The Kern family has been in the float-making business since 1947. They opened Mardi Gras World in 1984 as a year-round display space, storage warehouse, and functional workspace where staff artists fulfill orders for the next year’s Mardi Gras floats, sculptures, decorations, and what-have-you. It’s not as big as the Convention Center or the National WWII Museum, but we’re not talking a strip-mall Ripley’s franchise, either.
Before your tour begins, you’re free to wander the gift shop, pick up New Orleans souvenirs, flip through some jazz CD compilations, read through books about New Orleans, buy bottled drinks for immediate chugging, try on Mardi Gras hats or glasses or boas, or marvel at costumes once worn by actual people.
Before you’re allowed to run willy-nilly inside the warehouse, a tour guide sequesters you in a sort of screening room/playroom where you can pose with a few token decorations or try on Mardi Gras costumes previously worn by strangers. You can go modest and tasteful…
…or you can GO BIG.
The guide showed us a brief film intro, made sure we knew that not every single aspect of Mardi Gras is about naked debauchery, and confirmed the parade doesn’t go through the heart of the French Quarter because of those narrow, drunken streets. Also, all visitors receive a free slice of king cake, which is cinnamon-based and superior to most forms of children’s birthday cakes. I’m familiar with the concept because my coworkers have a king cake brought in for every Mardi Gras, but I’ve always opted out because no one would tell me why. Now that I’ve finally had it explained to me, I’ve lost the ignorance defense. Rats.
Out in the main areas, actual artists are on the clock using their talents to make the next Mardi Gras parade even better.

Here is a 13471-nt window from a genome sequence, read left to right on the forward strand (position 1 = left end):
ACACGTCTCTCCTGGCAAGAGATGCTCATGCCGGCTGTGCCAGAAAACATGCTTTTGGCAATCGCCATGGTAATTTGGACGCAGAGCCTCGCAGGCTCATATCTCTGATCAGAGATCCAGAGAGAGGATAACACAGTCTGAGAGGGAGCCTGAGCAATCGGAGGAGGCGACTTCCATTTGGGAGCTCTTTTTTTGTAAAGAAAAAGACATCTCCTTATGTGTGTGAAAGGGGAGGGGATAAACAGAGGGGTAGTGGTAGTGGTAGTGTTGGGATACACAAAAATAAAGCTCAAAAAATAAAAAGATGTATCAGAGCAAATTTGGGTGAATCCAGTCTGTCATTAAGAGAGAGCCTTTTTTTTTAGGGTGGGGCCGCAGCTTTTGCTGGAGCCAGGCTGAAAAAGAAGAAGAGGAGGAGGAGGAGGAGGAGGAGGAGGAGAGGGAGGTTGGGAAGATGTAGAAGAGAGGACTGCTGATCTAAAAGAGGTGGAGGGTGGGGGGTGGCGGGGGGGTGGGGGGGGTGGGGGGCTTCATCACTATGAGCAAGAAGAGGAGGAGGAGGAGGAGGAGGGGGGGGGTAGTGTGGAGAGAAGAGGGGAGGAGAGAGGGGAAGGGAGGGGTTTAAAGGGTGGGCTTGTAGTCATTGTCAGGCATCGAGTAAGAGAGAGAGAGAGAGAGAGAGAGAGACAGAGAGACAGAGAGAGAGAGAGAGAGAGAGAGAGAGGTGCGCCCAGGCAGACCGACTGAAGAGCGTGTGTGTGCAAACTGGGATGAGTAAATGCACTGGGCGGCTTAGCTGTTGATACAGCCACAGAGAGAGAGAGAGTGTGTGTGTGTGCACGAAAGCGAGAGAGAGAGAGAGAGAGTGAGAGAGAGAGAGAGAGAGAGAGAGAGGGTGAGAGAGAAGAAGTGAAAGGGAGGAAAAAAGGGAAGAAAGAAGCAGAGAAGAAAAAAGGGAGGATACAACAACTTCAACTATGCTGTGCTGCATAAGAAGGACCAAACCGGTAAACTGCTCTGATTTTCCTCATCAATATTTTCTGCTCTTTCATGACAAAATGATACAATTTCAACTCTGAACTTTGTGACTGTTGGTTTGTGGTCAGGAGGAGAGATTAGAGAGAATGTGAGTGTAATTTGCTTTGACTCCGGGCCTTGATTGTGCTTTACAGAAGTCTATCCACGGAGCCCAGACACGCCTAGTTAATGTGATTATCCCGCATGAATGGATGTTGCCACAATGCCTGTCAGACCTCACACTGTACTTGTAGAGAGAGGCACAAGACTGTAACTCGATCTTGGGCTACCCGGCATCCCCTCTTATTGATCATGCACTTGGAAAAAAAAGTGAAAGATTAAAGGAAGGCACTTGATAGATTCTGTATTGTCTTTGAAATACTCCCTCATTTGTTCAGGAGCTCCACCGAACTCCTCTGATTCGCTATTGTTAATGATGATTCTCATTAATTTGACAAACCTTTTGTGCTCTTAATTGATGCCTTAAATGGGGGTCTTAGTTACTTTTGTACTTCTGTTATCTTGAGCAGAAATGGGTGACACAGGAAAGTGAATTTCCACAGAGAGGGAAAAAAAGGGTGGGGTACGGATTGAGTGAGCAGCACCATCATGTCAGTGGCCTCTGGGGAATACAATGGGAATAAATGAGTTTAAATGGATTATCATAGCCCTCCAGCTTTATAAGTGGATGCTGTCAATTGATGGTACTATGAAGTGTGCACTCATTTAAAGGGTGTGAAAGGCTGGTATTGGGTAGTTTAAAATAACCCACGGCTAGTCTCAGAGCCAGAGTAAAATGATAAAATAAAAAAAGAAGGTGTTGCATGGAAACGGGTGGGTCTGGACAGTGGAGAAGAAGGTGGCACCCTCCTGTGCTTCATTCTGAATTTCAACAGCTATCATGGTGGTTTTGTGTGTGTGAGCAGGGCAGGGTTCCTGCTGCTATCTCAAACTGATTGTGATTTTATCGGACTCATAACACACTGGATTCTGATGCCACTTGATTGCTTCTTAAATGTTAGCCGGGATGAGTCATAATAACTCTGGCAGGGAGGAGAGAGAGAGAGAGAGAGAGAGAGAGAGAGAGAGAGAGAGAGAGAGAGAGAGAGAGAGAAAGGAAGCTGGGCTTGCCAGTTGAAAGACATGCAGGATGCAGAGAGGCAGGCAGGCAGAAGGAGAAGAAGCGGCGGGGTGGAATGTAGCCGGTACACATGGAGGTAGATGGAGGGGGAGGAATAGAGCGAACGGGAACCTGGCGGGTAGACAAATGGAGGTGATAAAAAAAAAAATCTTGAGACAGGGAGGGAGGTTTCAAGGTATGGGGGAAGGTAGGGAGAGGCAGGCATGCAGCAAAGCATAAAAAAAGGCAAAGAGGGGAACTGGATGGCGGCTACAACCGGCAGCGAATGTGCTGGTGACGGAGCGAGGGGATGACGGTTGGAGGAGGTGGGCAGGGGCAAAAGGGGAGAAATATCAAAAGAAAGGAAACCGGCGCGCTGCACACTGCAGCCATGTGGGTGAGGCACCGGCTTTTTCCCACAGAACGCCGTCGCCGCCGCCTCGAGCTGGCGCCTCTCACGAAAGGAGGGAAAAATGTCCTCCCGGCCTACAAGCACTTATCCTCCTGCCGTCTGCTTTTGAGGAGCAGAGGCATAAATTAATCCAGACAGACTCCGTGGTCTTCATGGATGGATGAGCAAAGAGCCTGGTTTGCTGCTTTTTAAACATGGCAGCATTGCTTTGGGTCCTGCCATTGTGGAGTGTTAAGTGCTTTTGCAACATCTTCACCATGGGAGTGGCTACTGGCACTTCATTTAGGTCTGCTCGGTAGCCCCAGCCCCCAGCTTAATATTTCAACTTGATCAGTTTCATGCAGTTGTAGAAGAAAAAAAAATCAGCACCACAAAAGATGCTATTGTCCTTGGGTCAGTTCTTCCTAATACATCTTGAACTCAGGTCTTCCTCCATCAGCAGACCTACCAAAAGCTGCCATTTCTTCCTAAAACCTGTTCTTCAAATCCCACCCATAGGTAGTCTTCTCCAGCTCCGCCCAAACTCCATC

Next thing you know, you walk several hundred more feet and you’re surrounded by floats, past and future. The various “krewes”, the teams that ride in the parades and commission these floats, have names that sound like Greek myths or secret societies — e.g. Proteus, Rex, Bacchus, Endymion, and so on. My ears perked up momentarily when our guide mentioned one, Orpheus, that was founded by Harry Connick, Jr., and his dad.
Each float costs $30,000-$50,000 to produce and can come with built-in bathrooms. Float decorations are reused or recycled where possible, sometimes repainted and repurposed to play the parts of different characters as needed. If you’re interested in being in the parade yourself, every krewe has a long waiting list and a high price tag for participation. I’m told a ten-year wait for an $800 spot isn’t unusual.
Scattered around Mardi Gras World are dozens and dozens of heads, faces, and other parts of famous characters from stage, screen, animation, and the printed page who’ve all graced New Orleans with their presence at past Carnivals. Alas, we’ve run out of time and space tonight, but here’s a benign teaser image:
What other familiar faces and objects did we see? Find out in our next exciting adventure! Be here tomorrow for “Everything Floats Down Here”, or “Dope Floats”!
[Link enclosed here to handy checklist for previous and future chapters, and for our complete road trip history to date. Thanks for reading!]